Wimbledon Buzz: The Battle of the Beautiful Backhands and Assorted Other Dances Through the Hors D'oeuvres


DANCING THROUGH THE HORS D’OEUVRES—THE NICK KYRGIOS-JIMMY CONNORS CONNECTION: The London Times’s Alyson Rudd noted that when Nick Kyrgios faced the media, he “was all moody and misunderstood. He ran his hand through his hair over and over, his eyes glinting in distaste that his behavior was being analyzed … [After all, he] was able to turn the removal of a pair of socks into an angst-ridden one-man show worthy of a fringe-theatre specializing in Bertolt Brecht. His behavior screamed, “I’m bored.” It was like peeking through the window at toddler quiet time at the local kindergarten. There is always one child who does not want to conform, who spies the pots of the paint and a teacher’s coat that could do with some livening up.”

Rudd’s rant brings to mind the immortal commentary by the New York Times’s Robert Lipsyte on Jimmy Connors‘s run to the 1991 US Open semis. Lipsyte contended, “Connors reminds you all how much we have given up by growing up. Lucky Jimmy. If only we could once again stop the party in the living room, make all the grownups applaud our naughty words, dance through the hors d’oeuvres, posture and preen and be a terrible two, the only time when a human being will be loved for conquering the world while crying.”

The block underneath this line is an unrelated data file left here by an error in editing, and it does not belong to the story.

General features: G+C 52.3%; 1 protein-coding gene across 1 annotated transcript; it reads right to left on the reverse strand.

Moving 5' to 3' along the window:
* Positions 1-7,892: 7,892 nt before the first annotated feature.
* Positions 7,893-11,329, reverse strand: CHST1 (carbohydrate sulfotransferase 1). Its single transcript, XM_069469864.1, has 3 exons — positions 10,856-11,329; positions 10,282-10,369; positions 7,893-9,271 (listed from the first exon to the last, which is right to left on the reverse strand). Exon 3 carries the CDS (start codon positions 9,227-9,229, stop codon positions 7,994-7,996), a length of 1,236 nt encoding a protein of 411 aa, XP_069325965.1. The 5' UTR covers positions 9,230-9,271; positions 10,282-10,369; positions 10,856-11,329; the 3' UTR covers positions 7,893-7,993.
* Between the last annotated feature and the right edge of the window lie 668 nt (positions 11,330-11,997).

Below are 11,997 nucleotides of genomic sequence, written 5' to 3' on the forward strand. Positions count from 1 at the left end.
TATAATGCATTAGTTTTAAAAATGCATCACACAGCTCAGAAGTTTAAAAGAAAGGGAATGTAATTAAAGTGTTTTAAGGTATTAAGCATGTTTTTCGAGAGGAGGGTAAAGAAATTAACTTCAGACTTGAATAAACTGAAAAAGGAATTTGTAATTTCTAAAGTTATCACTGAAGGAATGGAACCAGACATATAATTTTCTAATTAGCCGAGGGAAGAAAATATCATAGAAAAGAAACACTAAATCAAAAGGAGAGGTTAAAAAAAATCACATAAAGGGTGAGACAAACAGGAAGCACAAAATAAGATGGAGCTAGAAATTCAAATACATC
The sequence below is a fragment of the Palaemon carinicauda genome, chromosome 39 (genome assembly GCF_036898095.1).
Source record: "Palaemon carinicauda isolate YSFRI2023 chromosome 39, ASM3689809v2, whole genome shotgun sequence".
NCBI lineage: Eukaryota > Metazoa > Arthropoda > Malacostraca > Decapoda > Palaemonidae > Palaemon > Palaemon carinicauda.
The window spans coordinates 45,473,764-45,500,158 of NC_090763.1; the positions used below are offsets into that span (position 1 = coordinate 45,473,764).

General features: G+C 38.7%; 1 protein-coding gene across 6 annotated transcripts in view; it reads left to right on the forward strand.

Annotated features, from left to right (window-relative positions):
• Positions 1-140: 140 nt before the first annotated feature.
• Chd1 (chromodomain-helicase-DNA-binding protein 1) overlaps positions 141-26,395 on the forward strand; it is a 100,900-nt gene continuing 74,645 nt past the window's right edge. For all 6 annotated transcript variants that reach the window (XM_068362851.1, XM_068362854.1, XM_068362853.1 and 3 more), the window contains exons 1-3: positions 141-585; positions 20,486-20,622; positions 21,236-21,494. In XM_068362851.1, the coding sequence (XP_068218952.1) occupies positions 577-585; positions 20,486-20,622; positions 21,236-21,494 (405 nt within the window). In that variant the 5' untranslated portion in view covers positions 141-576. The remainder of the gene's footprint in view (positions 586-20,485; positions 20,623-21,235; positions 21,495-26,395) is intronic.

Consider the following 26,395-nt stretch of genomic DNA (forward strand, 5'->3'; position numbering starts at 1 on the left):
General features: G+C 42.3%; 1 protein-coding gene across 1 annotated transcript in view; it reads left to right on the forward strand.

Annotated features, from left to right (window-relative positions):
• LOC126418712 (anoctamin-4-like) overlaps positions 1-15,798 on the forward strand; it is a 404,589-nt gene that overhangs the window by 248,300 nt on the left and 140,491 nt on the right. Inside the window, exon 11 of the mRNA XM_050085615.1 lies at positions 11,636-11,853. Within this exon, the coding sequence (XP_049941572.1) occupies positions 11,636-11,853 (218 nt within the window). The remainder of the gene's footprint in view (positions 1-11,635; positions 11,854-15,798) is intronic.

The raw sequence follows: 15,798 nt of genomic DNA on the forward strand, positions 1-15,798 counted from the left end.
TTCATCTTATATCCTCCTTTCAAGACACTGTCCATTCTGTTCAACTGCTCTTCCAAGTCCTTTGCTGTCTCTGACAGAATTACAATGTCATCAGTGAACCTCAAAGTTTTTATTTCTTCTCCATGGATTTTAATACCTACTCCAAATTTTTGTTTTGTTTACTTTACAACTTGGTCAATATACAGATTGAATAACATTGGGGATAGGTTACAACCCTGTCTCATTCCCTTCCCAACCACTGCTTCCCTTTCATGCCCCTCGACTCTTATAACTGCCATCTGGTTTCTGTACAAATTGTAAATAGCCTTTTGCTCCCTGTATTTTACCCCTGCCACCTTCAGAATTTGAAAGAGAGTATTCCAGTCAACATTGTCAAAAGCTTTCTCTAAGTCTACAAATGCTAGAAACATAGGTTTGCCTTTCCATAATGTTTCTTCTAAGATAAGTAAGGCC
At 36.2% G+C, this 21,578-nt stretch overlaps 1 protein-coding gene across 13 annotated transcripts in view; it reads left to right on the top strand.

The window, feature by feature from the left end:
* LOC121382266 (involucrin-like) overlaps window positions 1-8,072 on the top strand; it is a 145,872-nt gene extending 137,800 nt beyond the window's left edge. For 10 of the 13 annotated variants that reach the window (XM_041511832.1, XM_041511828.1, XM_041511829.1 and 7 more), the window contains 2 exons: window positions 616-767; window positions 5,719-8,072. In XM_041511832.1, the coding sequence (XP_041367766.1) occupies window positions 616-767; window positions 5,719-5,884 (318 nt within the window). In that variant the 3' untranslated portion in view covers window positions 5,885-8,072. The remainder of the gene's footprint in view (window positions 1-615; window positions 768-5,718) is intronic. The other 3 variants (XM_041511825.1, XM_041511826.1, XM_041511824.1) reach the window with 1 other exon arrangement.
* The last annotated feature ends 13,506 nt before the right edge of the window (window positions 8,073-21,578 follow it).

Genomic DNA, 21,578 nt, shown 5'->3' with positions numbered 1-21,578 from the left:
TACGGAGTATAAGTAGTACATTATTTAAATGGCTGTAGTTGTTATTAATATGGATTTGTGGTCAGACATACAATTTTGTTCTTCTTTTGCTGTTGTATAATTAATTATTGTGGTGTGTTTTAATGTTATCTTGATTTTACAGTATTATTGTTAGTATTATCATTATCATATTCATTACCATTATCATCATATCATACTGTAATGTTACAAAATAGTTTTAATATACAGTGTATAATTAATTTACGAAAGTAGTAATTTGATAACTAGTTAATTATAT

NATTY AND NICE: On Radio Wimbledon, pleasant lifestyle broadcaster Sara McCloughlin defined natty as “stylish with a hint of individuality.”

ROGER’S EPAULETTES AND FRINGING: The Daily Mail’s Jan Moir noted, “Roger Federer has described the [all-white attire] rules as ‘ridiculous.’ I could say the same about the lavish blazer, waistcoat and shorts combo Rog sometimes wears … complete with epaulettes and fringing.”

RICHARD GASQUET—THE WORST OF THE BEST: Who’da thunk it? French underdog and perpetual under-performer Richard Gasquet shocked Wimbledon when, deep into the fifth set of his “battle of the beautiful backhands” with Stan Wawrinka, he broke the Swiss’s serve to go up  5-3 in their quarterfinal.

But wouldn’t you know it, Gasquet (who has long been criticized for his lack of mental ferocity) was broken right back by Wawrinka, despite being just two points from victory.

The BBC applauded Wawrinka, saying “Strength of mind, strength of purpose, strength of belief—that’s unbelievable tennis.”

But Gasquet, who was hoping to return to the semis for the first time in eight years, showed surprising resolve and clever tactics to match the French Open champion stroke for stroke and game for game. At 9-9 the Frenchman fought off a break point, and held serve. Then, incredibly, Wawrinka netted a forehand and his slice backhand went long. Gasquet had three match points. Finally, a Wawrinka backhand—perhaps the most celebrated shot in recent times—flew long.